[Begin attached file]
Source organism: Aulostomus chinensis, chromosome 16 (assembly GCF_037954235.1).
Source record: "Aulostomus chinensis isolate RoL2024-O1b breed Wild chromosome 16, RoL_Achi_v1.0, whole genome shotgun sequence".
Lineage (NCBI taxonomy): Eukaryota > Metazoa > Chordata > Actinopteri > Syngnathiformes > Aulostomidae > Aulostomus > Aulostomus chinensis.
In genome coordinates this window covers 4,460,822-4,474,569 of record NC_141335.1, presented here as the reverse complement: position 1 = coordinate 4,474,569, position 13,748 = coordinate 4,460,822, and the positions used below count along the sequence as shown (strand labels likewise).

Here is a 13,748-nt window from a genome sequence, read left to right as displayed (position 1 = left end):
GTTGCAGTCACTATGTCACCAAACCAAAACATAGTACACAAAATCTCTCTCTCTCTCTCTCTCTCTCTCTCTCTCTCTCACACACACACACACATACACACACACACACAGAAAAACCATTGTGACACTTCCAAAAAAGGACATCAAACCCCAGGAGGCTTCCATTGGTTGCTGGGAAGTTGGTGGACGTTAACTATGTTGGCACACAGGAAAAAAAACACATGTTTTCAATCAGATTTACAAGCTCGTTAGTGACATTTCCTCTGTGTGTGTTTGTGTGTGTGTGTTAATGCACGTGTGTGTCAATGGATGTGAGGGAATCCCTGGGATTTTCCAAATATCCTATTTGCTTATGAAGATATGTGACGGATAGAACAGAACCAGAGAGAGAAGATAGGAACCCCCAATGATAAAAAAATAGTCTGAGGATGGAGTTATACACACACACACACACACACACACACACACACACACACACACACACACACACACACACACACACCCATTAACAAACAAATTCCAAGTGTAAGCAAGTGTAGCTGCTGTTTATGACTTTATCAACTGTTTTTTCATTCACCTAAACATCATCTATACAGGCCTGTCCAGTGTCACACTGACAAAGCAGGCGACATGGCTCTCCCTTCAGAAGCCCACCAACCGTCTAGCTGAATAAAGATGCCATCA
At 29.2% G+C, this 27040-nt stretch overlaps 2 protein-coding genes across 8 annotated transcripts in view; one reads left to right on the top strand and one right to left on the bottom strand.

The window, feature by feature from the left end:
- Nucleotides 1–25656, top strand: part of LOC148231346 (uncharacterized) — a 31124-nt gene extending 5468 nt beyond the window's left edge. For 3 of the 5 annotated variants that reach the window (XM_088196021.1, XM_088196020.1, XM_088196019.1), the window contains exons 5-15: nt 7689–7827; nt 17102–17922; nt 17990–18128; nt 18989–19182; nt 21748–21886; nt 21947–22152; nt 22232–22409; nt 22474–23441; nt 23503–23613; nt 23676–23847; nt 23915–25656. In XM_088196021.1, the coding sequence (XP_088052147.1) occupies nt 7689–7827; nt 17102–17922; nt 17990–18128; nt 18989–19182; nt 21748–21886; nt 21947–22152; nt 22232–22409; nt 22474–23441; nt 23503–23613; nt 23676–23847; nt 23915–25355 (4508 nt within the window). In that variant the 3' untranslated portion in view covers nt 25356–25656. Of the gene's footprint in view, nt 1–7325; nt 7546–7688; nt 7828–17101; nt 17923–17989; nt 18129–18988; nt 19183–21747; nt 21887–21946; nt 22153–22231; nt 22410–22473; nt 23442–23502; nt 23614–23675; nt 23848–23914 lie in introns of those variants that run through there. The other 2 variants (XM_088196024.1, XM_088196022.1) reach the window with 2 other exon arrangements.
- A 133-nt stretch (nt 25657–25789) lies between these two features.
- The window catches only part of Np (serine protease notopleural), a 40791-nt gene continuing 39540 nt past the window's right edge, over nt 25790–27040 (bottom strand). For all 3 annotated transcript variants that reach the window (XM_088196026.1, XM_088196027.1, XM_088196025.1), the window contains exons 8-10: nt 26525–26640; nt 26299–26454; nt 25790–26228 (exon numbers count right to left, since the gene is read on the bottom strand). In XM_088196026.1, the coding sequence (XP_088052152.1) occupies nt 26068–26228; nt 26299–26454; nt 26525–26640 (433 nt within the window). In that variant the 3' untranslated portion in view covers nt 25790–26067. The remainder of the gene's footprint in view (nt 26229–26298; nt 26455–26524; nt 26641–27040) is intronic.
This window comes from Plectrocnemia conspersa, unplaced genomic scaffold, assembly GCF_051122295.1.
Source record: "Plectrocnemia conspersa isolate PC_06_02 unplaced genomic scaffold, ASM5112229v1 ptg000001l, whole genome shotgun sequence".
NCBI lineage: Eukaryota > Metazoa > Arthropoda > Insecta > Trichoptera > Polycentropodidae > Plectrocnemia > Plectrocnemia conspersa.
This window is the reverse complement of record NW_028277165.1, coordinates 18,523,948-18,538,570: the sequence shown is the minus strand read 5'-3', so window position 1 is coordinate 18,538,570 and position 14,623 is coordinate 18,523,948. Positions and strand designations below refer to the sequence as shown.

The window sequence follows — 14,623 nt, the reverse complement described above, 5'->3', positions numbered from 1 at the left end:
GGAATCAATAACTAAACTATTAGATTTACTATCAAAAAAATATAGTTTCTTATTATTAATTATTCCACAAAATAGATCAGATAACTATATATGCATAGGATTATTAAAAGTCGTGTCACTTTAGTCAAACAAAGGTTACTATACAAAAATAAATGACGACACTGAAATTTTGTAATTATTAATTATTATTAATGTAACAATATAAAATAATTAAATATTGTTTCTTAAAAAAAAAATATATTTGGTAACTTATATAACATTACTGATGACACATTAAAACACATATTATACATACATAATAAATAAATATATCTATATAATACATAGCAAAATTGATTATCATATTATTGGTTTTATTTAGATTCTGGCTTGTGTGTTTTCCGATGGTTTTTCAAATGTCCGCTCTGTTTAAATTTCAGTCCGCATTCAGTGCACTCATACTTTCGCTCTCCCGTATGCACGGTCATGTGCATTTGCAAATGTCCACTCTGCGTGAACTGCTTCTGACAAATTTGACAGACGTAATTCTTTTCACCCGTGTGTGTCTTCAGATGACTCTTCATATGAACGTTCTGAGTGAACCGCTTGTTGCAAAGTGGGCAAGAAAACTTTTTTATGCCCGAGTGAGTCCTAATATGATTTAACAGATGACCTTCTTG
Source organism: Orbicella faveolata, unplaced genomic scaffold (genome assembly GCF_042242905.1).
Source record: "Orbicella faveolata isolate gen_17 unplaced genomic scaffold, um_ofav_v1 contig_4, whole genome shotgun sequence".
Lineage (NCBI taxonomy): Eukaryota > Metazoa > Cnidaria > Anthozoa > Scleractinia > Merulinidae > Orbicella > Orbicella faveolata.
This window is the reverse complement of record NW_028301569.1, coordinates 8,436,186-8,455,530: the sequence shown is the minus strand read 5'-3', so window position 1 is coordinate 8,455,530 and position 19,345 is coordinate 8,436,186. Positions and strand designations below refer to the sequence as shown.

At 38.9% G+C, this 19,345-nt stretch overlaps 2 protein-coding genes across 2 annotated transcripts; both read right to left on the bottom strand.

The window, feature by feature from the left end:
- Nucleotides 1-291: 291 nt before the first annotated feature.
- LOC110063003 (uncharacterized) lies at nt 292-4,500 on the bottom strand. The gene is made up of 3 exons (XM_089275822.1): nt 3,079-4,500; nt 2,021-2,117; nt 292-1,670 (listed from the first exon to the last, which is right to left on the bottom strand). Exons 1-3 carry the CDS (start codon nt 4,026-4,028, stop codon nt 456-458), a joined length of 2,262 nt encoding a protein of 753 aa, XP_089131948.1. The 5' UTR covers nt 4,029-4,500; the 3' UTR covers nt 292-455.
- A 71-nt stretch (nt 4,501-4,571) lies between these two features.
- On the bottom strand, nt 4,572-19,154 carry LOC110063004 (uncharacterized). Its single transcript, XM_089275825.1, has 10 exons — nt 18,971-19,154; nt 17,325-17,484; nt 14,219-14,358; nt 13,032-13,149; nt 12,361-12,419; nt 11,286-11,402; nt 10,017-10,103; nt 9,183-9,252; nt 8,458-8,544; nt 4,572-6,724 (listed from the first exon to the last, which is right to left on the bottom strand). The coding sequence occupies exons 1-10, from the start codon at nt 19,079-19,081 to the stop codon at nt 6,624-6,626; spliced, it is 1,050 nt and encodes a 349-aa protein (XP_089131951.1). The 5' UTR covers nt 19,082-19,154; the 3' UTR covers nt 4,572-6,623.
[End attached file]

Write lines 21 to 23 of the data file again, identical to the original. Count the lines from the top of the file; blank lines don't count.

This window is the reverse complement of record NW_028301569.1, coordinates 8,436,186-8,455,530: the sequence shown is the minus strand read 5'-3', so window position 1 is coordinate 8,455,530 and position 19,345 is coordinate 8,436,186. Positions and strand designations below refer to the sequence as shown.

At 38.9% G+C, this 19,345-nt stretch overlaps 2 protein-coding genes across 2 annotated transcripts; both read right to left on the bottom strand.

The window, feature by feature from the left end: